We applaud an active lifestyle, as the benefits far outweigh the risks. That said, there is one risk that you should be aware of — head injuries. Each year in the United states, there are 1.6 to 3.8 million sports-related traumatic brain injuries, but researchers believe that this number may be low since many people don’t seek help.

The dangers of not treating a head injury are very real, which is why the team here at Genesis Orthopaedic and Spine wants to highlight this potentially serious problem. In the following, we review the most common head injuries in athletes, the signs of a head injury, and how we go about treating the condition.

The most common sports-related head injuries

Far and away, the most common head injury in sports is a concussion, which occurs when there’s a blow to your head or a jolt to your body, which rocks your head back and forth violently.

When this happens, your brain slams into your skull, which can damage brain cells and create chemical changes in your brain.

There are several degrees of a concussion, which range from mild to severe, but it’s important to note that even mild concussions deserve medical attention.

Outside of concussions, there are other severe types of head injuries, including acute subdural hematoma (veins rupture in your brain) and traumatic cerebrovascular disease (vertebral artery dissection), which is extremely rare.

For the purposes of this discussion, we’re going to focus on concussions, which are far more prevalent. Not to mention, the other types of head injuries that we mention require immediate emergency care.

Recognizing the signs of a concussion

Concussions are tricky because symptoms vary from one person to the next, and they may also be delayed. That said, most people report symptoms shortly after the injury, which include:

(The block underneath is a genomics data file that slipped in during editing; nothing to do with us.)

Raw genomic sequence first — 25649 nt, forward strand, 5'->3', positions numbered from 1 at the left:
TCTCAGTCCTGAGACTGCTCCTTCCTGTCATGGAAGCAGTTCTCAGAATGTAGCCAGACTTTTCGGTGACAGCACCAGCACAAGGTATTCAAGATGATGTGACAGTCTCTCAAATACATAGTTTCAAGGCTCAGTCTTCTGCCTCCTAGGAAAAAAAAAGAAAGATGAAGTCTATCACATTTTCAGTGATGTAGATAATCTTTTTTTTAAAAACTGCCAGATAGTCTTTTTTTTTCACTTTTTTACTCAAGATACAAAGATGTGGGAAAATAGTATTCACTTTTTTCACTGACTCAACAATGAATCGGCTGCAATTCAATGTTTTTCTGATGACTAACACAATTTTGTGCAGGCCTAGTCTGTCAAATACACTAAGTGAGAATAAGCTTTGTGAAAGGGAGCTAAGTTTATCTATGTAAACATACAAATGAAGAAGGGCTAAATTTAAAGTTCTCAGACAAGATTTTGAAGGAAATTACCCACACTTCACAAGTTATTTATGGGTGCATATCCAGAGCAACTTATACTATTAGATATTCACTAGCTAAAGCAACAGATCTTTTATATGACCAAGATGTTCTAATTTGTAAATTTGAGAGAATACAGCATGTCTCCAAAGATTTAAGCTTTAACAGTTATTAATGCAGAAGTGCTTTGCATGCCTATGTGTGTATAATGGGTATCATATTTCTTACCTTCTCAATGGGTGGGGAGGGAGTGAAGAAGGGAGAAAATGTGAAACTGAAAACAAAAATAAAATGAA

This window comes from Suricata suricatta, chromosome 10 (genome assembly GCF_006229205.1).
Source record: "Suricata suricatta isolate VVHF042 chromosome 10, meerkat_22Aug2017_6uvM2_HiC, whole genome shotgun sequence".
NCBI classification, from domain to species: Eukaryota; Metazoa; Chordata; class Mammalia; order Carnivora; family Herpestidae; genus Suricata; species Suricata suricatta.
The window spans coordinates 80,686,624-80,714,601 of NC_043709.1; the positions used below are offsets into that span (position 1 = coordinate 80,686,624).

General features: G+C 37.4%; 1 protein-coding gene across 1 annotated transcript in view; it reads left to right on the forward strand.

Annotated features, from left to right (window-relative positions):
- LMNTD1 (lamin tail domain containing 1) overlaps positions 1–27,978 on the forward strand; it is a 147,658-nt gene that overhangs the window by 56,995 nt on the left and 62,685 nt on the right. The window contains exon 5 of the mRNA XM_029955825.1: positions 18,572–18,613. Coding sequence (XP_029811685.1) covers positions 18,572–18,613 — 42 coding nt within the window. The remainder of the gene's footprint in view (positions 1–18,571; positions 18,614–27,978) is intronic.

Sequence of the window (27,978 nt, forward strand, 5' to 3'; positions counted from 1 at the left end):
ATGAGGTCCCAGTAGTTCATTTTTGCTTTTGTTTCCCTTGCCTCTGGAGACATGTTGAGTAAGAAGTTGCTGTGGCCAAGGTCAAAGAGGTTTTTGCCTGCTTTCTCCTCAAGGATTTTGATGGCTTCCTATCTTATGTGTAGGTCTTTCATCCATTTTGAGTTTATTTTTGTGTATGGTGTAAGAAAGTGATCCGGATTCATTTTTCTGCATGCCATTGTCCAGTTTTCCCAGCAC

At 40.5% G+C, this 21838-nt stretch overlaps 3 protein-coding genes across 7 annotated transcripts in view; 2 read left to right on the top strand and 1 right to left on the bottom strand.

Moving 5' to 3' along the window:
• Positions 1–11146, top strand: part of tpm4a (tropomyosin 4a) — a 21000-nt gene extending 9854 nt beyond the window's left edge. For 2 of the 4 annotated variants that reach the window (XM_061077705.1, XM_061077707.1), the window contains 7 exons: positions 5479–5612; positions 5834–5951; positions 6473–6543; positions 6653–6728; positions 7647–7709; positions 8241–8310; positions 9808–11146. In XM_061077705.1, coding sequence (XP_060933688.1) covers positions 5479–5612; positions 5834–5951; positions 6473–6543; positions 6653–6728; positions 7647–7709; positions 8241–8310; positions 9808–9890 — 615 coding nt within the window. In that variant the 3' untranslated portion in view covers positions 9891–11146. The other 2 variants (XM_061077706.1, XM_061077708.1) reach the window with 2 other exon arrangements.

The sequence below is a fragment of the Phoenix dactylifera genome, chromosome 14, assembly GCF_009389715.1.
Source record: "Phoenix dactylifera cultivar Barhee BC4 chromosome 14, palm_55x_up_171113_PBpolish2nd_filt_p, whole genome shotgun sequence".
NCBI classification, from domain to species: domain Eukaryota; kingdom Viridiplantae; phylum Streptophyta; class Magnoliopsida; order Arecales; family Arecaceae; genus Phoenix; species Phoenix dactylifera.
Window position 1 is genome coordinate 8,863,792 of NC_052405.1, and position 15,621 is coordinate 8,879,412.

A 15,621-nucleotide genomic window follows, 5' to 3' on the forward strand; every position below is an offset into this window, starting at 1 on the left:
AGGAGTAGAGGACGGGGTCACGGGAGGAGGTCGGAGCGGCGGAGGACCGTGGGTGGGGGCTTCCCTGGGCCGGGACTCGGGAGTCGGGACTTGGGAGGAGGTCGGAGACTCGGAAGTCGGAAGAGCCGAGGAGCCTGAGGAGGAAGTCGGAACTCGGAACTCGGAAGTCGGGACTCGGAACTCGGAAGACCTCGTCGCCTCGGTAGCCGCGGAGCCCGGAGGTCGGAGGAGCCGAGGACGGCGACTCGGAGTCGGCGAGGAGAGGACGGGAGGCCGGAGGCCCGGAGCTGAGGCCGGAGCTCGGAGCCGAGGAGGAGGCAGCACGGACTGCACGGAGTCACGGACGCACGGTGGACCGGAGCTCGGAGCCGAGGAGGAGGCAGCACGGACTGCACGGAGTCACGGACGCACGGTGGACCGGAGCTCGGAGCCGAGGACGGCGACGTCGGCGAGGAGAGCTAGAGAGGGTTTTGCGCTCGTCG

• Headache
  • Nausea and/or vomiting
  • Sensitivity to light and/or noise
  • Ringing in your ears
  • Memory lapse (you can’t remember the injury)
  • Confusion
  • Mood changes
  • Fatigue
  • Difficulty concentrating
  • Slurred or slow speech

Again, these symptoms may develop days, weeks, and even months after the initial injury, so don’t assume that all is well if you’re feeling fine just after your head injury.

Erring on the side of caution with concussions

We believe that any time you hit your head or your head was rocked back and forth, it’s a good idea to have us check you out. Our team includes Credentialed ImPACT® Consultants who have completed an extensive training program that focuses on concussion assessment and care.

When you come see us, we review your symptoms and then perform neurobehavioral and neuropsychological tests. We’re equipped with a Biodex BioSway™ machine, which allows us to analyze your balance and coordination immediately after your injury and throughout your recovery.

If we diagnose a concussion, the most important step you need to take is to stop playing sports. One of the biggest dangers when it comes to a concussion is incurring another blow to your head while your brain is trying to heal. However, noncontact cardiovascular exercise early on in a concussion can help as well as vestibular rehabilitation by a physical therapist.

Aside from taking a timeout for a while, we also recommend that you steer clear of activities that overstimulate your brain, such as screen time. Your brain is hurt and needs as much “quiet” time as possible so that the damaged brain cells can repair themselves.

If you’re experiencing headaches, we can recommend some over-the-counter medications that may help.

The most important part of your recovery is returning to see us regularly for ongoing assessments. We can track your brain health and give you the green light when we see that your brain is fully healed.

If you have any questions about sports-related head injuries, contact our office in Westfield, New Jersey.

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